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In SOTU, National Security Gets Short Shrift



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And what we find deserves some examination. For example:

And it is American diplomacy, backed by pressure, that has halted the progress of Iran’s nuclear program — and rolled parts of that program back — for the very first time in a decade.

In fact, the interim agreement has not halted or rolled back Iran’s nuclear program. At most, it has slowed it — by a single month. As I point out in my most recent piece on NRO: “If Iran’s rulers faithfully comply with every commitment they have so far made, at the end of this six-month period, they will be about three months — instead of two months — away from breakout capacity.”

The president added:

We are clear-eyed about Iran’s support for terrorist organizations like Hezbollah, which threaten our allies.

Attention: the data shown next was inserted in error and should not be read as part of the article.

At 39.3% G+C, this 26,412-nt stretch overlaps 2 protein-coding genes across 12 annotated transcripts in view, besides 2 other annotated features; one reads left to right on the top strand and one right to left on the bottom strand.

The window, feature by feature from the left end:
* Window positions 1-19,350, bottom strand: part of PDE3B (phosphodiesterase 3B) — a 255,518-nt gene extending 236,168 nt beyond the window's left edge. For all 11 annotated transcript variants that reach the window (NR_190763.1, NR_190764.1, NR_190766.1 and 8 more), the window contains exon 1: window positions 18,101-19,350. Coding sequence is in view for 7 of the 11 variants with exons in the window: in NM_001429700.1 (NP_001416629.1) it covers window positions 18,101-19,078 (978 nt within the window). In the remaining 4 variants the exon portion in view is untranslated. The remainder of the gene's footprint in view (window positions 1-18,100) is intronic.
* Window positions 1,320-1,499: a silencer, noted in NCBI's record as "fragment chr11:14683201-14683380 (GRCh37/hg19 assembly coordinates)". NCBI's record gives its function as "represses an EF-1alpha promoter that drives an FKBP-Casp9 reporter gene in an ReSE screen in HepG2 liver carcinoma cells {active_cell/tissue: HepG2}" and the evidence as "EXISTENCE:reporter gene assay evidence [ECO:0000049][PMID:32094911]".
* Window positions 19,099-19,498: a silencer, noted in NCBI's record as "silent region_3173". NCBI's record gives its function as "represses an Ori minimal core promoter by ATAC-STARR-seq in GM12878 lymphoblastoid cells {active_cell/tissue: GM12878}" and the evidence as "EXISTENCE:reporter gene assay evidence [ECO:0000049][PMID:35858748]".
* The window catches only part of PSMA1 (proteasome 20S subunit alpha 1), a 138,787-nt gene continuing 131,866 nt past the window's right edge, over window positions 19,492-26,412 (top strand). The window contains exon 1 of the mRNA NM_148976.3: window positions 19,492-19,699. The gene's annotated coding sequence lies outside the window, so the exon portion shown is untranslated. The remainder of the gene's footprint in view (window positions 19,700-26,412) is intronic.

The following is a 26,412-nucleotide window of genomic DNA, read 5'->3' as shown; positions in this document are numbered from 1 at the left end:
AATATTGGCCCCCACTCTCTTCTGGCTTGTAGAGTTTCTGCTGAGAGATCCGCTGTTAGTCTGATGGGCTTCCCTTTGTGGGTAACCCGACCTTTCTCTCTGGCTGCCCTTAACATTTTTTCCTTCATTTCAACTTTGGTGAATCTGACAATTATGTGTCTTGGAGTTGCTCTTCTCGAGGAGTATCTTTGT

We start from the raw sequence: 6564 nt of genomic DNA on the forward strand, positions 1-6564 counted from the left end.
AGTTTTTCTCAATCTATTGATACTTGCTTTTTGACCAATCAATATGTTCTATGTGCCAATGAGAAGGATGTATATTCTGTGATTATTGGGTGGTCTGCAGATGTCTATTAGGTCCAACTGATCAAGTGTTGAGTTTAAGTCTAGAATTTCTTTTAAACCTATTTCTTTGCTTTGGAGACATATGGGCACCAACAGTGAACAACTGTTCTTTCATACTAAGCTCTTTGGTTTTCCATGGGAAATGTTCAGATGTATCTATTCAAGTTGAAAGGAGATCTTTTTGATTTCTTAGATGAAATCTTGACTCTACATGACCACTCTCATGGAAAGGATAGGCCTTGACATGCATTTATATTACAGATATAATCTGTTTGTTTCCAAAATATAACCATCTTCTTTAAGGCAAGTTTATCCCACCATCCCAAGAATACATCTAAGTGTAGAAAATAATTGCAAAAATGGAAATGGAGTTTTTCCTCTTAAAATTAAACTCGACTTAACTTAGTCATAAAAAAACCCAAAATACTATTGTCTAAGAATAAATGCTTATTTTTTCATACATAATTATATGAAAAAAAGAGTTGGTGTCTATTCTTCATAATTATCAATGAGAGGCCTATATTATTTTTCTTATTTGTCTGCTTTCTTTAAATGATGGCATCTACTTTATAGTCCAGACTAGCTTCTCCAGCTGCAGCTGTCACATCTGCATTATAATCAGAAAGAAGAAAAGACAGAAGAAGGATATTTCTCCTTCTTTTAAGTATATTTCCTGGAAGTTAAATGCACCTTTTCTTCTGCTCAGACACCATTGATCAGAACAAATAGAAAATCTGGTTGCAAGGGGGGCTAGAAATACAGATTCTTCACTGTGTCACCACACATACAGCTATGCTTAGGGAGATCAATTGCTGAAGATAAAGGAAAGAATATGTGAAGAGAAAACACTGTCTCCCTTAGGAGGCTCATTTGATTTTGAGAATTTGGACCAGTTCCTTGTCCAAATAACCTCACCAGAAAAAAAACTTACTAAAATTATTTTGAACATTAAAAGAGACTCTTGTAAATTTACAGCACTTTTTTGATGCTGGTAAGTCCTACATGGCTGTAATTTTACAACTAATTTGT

Actually, Hezbollah — funded and instructed by Iran’s rulers — threatens us, too, having murdered more Americans than any other terrorist organization except al-Qaeda.

If John F. Kennedy and Ronald Reagan could negotiate with the Soviet Union, then surely a strong and confident America can negotiate with less powerful adversaries today.

Yes, but surely the question is not whether we can negotiate but whether we can negotiate successfully. And right now, that remains very much in doubt.

Similarly:

And in tight-knit communities across America, fathers and mothers will tuck in their kids, put an arm around their spouse, remember fallen comrades, and give thanks for being home from a war that, after twelve long years, is finally coming to an end.

Does it not matter how that war ends — with a favorable outcome, or with the Taliban (closely allied with al-Qaeda) poised to take back control of Afghanistan?

— Clifford D. May is president of the Foundation for Defense of Democracies, a policy institute focusing on national security.



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